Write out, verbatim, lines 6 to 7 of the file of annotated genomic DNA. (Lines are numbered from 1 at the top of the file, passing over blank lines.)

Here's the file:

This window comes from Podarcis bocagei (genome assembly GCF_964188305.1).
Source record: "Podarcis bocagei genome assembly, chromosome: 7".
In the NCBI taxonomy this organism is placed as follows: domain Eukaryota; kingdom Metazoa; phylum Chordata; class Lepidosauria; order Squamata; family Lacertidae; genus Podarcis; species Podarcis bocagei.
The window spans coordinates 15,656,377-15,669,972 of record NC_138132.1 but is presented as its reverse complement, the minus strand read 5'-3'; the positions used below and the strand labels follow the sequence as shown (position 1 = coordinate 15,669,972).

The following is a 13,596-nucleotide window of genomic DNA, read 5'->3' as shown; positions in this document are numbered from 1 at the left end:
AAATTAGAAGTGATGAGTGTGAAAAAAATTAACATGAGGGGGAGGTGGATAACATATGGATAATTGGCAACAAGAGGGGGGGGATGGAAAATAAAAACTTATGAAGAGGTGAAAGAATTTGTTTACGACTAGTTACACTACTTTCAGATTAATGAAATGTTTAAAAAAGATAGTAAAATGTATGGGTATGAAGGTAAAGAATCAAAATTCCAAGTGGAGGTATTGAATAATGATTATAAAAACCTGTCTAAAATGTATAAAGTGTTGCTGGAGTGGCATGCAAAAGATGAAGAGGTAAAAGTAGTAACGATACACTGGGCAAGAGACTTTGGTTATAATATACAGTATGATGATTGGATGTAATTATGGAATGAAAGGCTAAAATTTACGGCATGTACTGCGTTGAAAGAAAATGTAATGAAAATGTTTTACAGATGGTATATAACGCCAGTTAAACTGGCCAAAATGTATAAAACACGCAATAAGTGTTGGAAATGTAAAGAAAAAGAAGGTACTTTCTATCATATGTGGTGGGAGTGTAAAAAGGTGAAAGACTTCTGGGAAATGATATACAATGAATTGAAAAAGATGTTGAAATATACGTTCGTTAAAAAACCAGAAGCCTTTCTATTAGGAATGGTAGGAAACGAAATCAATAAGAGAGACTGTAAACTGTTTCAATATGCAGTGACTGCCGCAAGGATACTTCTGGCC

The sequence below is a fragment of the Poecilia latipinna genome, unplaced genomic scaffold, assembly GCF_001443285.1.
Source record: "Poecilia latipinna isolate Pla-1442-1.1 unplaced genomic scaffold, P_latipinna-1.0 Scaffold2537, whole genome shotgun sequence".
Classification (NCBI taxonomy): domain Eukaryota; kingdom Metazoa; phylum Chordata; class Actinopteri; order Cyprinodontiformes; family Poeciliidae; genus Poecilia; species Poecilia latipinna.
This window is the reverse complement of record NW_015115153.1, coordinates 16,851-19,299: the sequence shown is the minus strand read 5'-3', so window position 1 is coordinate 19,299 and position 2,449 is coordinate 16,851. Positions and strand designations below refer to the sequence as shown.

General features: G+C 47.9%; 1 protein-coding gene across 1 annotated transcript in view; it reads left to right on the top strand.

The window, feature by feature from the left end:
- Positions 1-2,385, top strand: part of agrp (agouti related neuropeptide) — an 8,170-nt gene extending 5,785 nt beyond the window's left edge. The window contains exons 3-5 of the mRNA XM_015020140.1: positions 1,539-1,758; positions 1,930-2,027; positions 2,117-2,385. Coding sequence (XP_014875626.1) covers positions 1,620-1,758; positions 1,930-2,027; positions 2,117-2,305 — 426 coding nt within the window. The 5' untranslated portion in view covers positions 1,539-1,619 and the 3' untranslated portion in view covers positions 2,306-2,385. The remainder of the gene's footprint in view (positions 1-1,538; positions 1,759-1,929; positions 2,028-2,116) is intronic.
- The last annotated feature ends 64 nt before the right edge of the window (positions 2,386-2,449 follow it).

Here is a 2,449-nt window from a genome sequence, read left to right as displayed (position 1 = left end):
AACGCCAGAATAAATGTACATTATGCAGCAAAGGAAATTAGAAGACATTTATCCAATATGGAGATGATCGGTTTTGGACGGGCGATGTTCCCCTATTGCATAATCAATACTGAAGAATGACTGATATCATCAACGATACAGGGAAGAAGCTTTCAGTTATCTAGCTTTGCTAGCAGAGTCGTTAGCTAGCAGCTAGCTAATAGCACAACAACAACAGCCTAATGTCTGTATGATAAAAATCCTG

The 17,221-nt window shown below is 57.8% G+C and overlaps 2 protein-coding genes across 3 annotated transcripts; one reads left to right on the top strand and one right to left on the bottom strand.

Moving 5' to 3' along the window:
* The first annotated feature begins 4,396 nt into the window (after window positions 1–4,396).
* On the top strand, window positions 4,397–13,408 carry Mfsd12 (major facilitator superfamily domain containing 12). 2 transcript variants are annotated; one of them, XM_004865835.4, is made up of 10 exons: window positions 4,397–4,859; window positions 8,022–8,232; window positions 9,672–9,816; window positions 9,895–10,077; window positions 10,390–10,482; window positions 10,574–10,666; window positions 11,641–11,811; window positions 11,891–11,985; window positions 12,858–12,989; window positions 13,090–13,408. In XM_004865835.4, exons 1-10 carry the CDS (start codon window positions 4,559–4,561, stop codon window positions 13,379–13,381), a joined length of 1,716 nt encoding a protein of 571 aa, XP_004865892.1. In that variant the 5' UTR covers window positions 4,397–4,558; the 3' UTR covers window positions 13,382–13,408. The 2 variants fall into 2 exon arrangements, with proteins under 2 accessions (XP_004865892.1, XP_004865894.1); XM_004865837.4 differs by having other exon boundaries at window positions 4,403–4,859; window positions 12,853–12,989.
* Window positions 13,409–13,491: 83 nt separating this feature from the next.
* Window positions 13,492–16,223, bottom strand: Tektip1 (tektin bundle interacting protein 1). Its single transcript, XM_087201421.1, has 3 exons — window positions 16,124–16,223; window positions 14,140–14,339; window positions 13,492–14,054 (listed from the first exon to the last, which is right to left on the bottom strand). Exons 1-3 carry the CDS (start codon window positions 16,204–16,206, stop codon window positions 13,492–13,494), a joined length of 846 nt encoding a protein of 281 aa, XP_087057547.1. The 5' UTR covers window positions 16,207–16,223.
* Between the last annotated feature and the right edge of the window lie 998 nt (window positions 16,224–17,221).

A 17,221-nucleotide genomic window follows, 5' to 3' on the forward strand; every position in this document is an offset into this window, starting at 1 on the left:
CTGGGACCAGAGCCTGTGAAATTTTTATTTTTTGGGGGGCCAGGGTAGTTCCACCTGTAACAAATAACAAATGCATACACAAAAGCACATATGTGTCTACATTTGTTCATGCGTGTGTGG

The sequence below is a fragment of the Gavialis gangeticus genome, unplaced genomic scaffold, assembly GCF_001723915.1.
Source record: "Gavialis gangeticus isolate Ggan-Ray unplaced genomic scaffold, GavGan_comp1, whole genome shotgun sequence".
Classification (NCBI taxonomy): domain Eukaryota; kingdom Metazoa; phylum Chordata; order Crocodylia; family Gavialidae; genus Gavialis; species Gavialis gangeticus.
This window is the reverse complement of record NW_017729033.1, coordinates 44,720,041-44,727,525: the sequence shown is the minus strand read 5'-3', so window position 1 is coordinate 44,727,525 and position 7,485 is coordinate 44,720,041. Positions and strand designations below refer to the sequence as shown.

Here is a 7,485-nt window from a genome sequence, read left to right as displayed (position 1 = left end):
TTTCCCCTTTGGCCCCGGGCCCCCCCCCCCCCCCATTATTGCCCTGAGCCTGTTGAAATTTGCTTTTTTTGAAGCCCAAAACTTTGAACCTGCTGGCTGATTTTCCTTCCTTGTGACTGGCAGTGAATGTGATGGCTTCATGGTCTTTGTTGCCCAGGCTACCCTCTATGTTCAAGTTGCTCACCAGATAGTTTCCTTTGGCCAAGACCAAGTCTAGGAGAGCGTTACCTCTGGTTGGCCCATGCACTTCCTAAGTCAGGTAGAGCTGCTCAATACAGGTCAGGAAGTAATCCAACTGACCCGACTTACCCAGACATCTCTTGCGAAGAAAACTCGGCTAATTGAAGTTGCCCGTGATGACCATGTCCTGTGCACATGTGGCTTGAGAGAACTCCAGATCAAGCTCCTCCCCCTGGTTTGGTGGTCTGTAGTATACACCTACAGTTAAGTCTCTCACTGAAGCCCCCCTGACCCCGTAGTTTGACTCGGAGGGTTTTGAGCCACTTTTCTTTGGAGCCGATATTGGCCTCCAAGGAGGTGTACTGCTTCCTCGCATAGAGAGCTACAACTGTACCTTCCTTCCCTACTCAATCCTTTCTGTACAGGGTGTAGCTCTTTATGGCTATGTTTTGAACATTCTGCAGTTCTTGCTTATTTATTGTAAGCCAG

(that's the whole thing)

AAATTAGAAGTGATGAGTGTGAAAAAAATTAACATGAGGGGGAGGTGGATAACATATGGATAATTGGCAACAAGAGGGGGGGGATGGAAAATAAAAACTTATGAAGAGGTGAAAGAATTTGTTTACGACTAGTTACACTACTTTCAGATTAATGAAATGTTTAAAAAAGATAGTAAAATGTATGGGTATGAAGGTAAAGAATCAAAATTCCAAGTGGAGGTATTGAATAATGATTATAAAAACCTGTCTAAAATGTATAAAGTGTTGCTGGAGTGGCATGCAAAAGATGAAGAGGTAAAAGTAGTAACGATACACTGGGCAAGAGACTTTGGTTATAATATACAGTATGATGATTGGATGTAATTATGGAATGAAAGGCTAAAATTTACGGCATGTACTGCGTTGAAAGAAAATGTAATGAAAATGTTTTACAGATGGTATATAACGCCAGTTAAACTGGCCAAAATGTATAAAACACGCAATAAGTGTTGGAAATGTAAAGAAAAAGAAGGTACTTTCTATCATATGTGGTGGGAGTGTAAAAAGGTGAAAGACTTCTGGGAAATGATATACAATGAATTGAAAAAGATGTTGAAATATACGTTCGTTAAAAAACCAGAAGCCTTTCTATTAGGAATGGTAGGAAACGAAATCAATAAGAGAGACTGTAAACTGTTTCAATATGCAGTGACTGCCGCAAGGATACTTCTGGCC

The sequence below is a fragment of the Poecilia latipinna genome, unplaced genomic scaffold, assembly GCF_001443285.1.